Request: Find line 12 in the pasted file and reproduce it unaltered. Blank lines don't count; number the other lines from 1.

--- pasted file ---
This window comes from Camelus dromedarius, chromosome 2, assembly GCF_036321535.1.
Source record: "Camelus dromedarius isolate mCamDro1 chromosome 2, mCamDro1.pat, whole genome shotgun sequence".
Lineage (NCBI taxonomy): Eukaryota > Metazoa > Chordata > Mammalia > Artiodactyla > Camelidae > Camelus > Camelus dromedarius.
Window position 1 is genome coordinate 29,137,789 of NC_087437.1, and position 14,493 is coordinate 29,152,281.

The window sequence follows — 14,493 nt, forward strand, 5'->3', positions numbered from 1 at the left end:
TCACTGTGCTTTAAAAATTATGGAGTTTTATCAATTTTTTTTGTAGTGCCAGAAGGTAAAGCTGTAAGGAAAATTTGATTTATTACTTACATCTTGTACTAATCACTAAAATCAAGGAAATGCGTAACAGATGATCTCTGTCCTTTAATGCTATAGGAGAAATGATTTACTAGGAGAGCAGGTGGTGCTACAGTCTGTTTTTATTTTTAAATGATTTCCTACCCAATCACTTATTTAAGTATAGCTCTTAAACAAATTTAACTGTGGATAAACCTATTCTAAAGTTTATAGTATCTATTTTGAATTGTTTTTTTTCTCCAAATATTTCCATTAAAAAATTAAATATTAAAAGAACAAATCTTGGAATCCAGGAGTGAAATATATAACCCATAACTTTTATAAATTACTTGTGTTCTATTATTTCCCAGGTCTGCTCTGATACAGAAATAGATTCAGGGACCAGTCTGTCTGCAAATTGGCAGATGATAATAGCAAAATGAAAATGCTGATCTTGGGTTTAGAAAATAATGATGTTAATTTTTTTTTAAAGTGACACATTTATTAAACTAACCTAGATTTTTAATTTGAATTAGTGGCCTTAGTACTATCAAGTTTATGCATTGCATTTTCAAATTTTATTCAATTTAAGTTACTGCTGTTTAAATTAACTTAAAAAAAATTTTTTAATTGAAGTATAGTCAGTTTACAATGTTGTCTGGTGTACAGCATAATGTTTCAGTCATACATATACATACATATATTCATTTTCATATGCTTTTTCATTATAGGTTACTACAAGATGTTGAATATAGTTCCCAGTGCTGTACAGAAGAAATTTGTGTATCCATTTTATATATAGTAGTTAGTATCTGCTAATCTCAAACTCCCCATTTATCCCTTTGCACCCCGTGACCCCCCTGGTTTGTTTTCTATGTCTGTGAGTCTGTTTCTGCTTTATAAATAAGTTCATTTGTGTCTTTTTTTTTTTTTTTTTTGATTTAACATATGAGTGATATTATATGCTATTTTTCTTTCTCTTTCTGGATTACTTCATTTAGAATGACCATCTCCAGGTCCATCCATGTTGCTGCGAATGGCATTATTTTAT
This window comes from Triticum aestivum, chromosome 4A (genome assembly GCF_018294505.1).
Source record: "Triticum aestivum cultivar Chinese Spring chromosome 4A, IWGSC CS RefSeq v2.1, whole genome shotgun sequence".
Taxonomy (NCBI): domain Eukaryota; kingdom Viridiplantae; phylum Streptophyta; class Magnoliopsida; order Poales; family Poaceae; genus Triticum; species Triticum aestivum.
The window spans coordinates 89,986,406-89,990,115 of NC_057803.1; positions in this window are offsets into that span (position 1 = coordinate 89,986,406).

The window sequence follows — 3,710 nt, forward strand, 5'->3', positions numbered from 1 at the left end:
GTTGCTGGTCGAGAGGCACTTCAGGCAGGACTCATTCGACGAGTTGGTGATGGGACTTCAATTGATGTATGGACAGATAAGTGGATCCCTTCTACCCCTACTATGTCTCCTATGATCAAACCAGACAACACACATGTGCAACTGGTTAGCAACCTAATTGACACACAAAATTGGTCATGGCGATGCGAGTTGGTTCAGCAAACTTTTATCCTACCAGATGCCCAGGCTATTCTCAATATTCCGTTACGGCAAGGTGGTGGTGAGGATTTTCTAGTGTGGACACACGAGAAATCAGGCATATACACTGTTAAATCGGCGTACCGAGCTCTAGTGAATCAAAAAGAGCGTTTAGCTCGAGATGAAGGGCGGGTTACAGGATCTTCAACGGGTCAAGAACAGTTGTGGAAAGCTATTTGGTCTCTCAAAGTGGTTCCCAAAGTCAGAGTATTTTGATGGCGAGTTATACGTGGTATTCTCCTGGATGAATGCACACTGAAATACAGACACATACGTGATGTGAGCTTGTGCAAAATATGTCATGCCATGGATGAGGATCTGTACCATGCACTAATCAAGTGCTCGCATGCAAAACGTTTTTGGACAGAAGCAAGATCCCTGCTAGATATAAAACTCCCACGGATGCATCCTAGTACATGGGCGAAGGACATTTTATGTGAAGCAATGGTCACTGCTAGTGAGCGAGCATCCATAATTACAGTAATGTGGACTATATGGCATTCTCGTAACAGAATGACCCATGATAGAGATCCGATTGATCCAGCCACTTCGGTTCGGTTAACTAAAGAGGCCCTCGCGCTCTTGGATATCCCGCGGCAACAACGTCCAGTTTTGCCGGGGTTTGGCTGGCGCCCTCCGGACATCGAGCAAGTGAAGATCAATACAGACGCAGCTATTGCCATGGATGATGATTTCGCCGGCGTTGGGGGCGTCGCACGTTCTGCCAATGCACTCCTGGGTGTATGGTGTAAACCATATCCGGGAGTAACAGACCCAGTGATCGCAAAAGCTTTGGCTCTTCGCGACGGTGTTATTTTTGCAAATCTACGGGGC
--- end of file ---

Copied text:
GTTGCTGGTCGAGAGGCACTTCAGGCAGGACTCATTCGACGAGTTGGTGATGGGACTTCAATTGATGTATGGACAGATAAGTGGATCCCTTCTACCCCTACTATGTCTCCTATGATCAAACCAGACAACACACATGTGCAACTGGTTAGCAACCTAATTGACACACAAAATTGGTCATGGCGATGCGAGTTGGTTCAGCAAACTTTTATCCTACCAGATGCCCAGGCTATTCTCAATATTCCGTTACGGCAAGGTGGTGGTGAGGATTTTCTAGTGTGGACACACGAGAAATCAGGCATATACACTGTTAAATCGGCGTACCGAGCTCTAGTGAATCAAAAAGAGCGTTTAGCTCGAGATGAAGGGCGGGTTACAGGATCTTCAACGGGTCAAGAACAGTTGTGGAAAGCTATTTGGTCTCTCAAAGTGGTTCCCAAAGTCAGAGTATTTTGATGGCGAGTTATACGTGGTATTCTCCTGGATGAATGCACACTGAAATACAGACACATACGTGATGTGAGCTTGTGCAAAATATGTCATGCCATGGATGAGGATCTGTACCATGCACTAATCAAGTGCTCGCATGCAAAACGTTTTTGGACAGAAGCAAGATCCCTGCTAGATATAAAACTCCCACGGATGCATCCTAGTACATGGGCGAAGGACATTTTATGTGAAGCAATGGTCACTGCTAGTGAGCGAGCATCCATAATTACAGTAATGTGGACTATATGGCATTCTCGTAACAGAATGACCCATGATAGAGATCCGATTGATCCAGCCACTTCGGTTCGGTTAACTAAAGAGGCCCTCGCGCTCTTGGATATCCCGCGGCAACAACGTCCAGTTTTGCCGGGGTTTGGCTGGCGCCCTCCGGACATCGAGCAAGTGAAGATCAATACAGACGCAGCTATTGCCATGGATGATGATTTCGCCGGCGTTGGGGGCGTCGCACGTTCTGCCAATGCACTCCTGGGTGTATGGTGTAAACCATATCCGGGAGTAACAGACCCAGTGATCGCAAAAGCTTTGGCTCTTCGCGACGGTGTTATTTTTGCAAATCTACGGGGC